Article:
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Analysing different types of data

Data is a means to an end. Be aware of the actual target of your analysis, the endpoint you’re aiming for.

As emphasised in Week 1, we need to ensure our research question is well defined, as this will help us target our data collection and analysis. Let’s look at an example and consider how the data collected relates to the research question that is being sought to address.

Example: WHO contact tracing

The World Health Organization (WHO) proposes contact tracing as a means to control the COVID-19 outbreak. Contact tracing involves gathering data about individuals and their peers.

Earlier this week, we looked at types of structured data and how they can be plotted. When collecting data, we need to keep in mind how we can turn it into structured data and what information the data actually contains. Data discussed in this step will be structured using the concepts we studied in the earlier Step 2.8: Representing concepts mathematically.

The data gathered is of different types: categorical variables such as names, and quantitative variables such as exposure frequency.

Unique ID Age Full name Fever
1 42 Alishia Ford y
2 20 Morgan Derrick y
3 65 Ronny West n

In Python, this data looks like this:

data = {
  1: {'Age': 42, 'Full Name': 'Alishia Ford', 'Fever': True},
  2: {'Age': 20, 'Full Name': 'Morgan Derrick', 'Fever': True},
  3: {'Age': 65, 'Full Name': 'Ronny West', 'Fever': False}
}

With the above data, we may answer a number of questions. For example, let’s compute what percentage of our data subjects reported ‘fever’ as a symptom:

fever = [key for key in data if data[key]['Fever']]
fever_percentage = float(len(fever)) / len(data)
print fever_percentage
0.666666666667

We first select the data subjects that exhibit fever, then compute the ratio of those with a fever over the total number of data subjects, computing the answer as 66.7%.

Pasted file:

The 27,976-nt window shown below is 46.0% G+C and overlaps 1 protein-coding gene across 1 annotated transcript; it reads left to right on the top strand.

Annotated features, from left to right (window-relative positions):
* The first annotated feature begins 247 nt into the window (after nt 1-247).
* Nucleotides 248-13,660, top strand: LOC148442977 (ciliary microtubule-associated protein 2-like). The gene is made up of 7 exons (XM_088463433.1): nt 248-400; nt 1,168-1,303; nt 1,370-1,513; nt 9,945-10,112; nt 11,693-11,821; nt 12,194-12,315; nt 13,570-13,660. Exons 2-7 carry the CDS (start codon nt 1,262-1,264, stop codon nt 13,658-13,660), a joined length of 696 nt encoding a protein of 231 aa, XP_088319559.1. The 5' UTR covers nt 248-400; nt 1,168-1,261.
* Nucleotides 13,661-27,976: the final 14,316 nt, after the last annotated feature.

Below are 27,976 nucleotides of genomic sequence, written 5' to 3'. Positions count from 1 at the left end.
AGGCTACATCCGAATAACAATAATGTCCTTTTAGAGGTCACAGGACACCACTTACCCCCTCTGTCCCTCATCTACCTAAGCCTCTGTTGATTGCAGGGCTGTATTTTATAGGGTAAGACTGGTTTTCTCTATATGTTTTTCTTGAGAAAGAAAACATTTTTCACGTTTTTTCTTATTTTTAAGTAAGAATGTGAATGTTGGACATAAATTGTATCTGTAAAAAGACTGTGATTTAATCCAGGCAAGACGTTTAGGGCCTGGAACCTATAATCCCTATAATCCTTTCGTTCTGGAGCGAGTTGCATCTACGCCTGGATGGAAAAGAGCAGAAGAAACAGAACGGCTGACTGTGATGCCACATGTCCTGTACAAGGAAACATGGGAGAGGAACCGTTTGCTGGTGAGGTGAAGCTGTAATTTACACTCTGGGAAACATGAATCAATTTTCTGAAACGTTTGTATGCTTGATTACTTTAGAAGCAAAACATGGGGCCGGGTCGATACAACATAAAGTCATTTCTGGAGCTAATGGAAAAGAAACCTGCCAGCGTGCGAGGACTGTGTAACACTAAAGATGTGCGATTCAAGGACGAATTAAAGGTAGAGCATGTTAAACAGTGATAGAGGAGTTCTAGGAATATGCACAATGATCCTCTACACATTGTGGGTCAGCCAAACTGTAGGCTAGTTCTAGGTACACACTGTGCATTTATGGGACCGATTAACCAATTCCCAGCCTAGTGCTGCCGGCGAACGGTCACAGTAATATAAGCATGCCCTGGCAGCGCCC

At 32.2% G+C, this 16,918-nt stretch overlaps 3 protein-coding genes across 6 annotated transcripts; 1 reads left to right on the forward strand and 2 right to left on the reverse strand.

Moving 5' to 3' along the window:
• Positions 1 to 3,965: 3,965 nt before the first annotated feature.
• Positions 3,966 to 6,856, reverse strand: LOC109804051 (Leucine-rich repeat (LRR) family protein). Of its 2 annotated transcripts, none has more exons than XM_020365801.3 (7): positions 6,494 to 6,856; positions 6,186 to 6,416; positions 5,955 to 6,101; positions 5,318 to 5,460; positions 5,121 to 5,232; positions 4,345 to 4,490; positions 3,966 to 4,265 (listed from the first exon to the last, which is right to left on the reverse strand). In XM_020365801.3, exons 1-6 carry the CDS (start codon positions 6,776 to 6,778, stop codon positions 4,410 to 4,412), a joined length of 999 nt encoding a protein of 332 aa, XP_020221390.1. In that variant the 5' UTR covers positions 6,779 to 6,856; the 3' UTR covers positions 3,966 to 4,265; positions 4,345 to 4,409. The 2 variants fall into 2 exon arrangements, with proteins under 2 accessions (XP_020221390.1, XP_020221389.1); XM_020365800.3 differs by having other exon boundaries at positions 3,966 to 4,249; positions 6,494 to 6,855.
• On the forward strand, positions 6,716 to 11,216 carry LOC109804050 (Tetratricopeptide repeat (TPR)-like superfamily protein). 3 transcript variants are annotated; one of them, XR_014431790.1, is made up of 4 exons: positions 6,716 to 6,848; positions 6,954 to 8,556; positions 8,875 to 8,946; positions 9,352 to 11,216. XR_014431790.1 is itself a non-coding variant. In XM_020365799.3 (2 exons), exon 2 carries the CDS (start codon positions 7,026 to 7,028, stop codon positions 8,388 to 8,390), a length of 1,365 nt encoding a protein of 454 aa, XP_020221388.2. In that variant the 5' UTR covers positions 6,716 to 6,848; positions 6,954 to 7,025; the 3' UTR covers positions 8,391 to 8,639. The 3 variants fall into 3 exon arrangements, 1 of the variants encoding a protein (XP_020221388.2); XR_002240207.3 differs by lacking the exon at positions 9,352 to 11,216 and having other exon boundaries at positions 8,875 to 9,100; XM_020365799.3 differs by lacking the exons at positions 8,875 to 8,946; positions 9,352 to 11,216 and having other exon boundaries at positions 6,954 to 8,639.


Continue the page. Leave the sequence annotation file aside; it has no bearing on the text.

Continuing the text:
Another piece of information contained in our data are names. We can ask: what is the average length of first names? To find out the answer to this question, we’d write the following:

names = [data[key]['Full Name'].split() for key in data]
first_name_lengths = [len(name[0]) for name in names]
avg_length = float(sum(first_name_lengths)) / len(first_name_lengths)
print avg_length
6.0

Here we have created a list of names, where each list element is a list of words (the names).

  1. The first names will be the first element of each list of words (the Python list uses index 0 for the first element).
  2. We then create a new list (called first_name_lengths) of the lengths of the first names, to make it easier to read.
  3. This then enables Python to compute that the average length of first names is 6.

Starting from data gathered for the purpose (answering the research question) of contact tracing, we’re able to compute answers to further questions. This situation frequently arises, and we need to consider the following situations:

  • We have gathered data and still cannot answer the original question. For example, we do not know how the data subjects relate to each other, and thus cannot necessarily trace contacts.
  • We have gathered data, and are now able to answer additional questions. As shown above, answering data questions about names is possible – which need not relate at all to the question of contact tracing.
  • While gathering data, we have found additional information that must not be included. For instance, the data subjects’ names may raise privacy concerns.

It is important to be aware of these situations when processing data.


References

World Health Organization. (2020). Contact tracing in the context of COVID-19. https://www.who.int/publications/i/item/contact-tracing-in-the-context-of-covid-19

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